Are the stars finally smiling on Imran Khan?
One can finally sense that the tide is turning and Imran Khan is being taken seriously as a political contender.
It can be seen at dinner conversations, where our liberal elite are no longer taking every opportunity to ridicule his minor inconsistencies and misdemeanours or in how his party workers are slowly becoming more recognizable on television. His rallies are now being attended in the tens of thousands rather than by a few faithful hundred and it is the convergence of such elements that is propelling him towards the main stage of our nation’s politics. It is through this growing momentum that Imran Khan’s prospects are rapidly changing.
In an environment of political ambivalence and mixed messages from our current leadership, Imran Khan has managed to stay on message and consistent with regards to the established institutional players in Pakistani politics.
For simplicity, we will look at the two most prominent institutional players in Pakistani politics, the United States of America and the military. Besides the usual rhetoric against America that every politician in our country uses when in opposition, the only serious contention that Imran Khan has had with America has been over Afghanistan. With the endgame approaching, America is looking for creative ideas to bring the Taliban in the political mainstream. Luckily for them, Imran Khan has been consistently advocating for a peaceful political settlement with the Taliban having to his credit predicted that it would come to this. A survey earlier this year showed him to be the most popular leader in the Pakistani tribal areas.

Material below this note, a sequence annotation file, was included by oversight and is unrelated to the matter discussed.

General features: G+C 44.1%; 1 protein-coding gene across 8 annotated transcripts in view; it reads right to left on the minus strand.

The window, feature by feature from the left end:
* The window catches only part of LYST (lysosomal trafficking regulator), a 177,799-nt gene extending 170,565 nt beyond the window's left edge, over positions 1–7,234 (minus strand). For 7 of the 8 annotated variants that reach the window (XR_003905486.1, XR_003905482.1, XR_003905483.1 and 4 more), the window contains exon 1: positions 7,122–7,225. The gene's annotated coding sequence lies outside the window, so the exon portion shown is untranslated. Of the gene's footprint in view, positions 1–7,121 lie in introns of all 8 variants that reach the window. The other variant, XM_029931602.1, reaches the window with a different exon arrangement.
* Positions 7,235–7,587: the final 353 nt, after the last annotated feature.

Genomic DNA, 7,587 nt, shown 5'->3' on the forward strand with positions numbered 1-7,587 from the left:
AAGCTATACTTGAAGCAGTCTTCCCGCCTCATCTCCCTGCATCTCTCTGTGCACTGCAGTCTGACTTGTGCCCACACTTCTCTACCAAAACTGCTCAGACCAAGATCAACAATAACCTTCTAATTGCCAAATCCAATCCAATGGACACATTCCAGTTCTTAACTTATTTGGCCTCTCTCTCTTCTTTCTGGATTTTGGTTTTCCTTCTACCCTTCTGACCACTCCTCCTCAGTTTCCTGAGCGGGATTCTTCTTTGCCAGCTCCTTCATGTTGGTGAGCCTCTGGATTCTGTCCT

Imran Khan is not inherently an army basher, he hasn’t vocally proposed military budget cuts or accountability, nor has he differed over India with the army. Also, he doesn’t condemn those militant elements that our army harbours for its skirmishes in Kashmir and Afghanistan. While this may make Imran Khan a popular choice for the army to support, there is no historical precedent that shows that the ISI can act on its own, without the approval of the President or the Prime Minister to rig an election. The popular belief is that since Zulfiqar Ali Bhutto was elected all elections have been rigged with the approval and cooperation of a sitting Prime Minister or President.
The most prominent support to Imran Khan has come from the media. The sympathy and leniency that is showered on him by key anchors is indicative of their support. One can claim that his over-representation in the electronic media is due to his celebrity status that gets channels more ratings. However, there is a degree of tacit approval that anchors have for Imran Khan which seemingly steams from their harbouring of a similar nationalistic ideology to him.
Lastly, and pessimistically, Imran Khan benefits from the process of elimination as the vacuum for national leadership continues to grow. In this environment, the ability to inspire is the single most important (and lacking) quality, the presence of which could potentially sway people away from the status quo towards a different point of view.
Can such motivation be expected from the likes of Nawaz Sharif, Asif Ali Zardari or Altaf Hussian? What alternatives are there?
The vacuum for national leadership has only expanded.
Imran Khan has to step up his game now, the window is open, the stars aligned and the timing perfect for an all out political blitzkrieg.
The views expressed by the writer and the reader comments do not necessarily reflect the views and policies of The Express Tribune.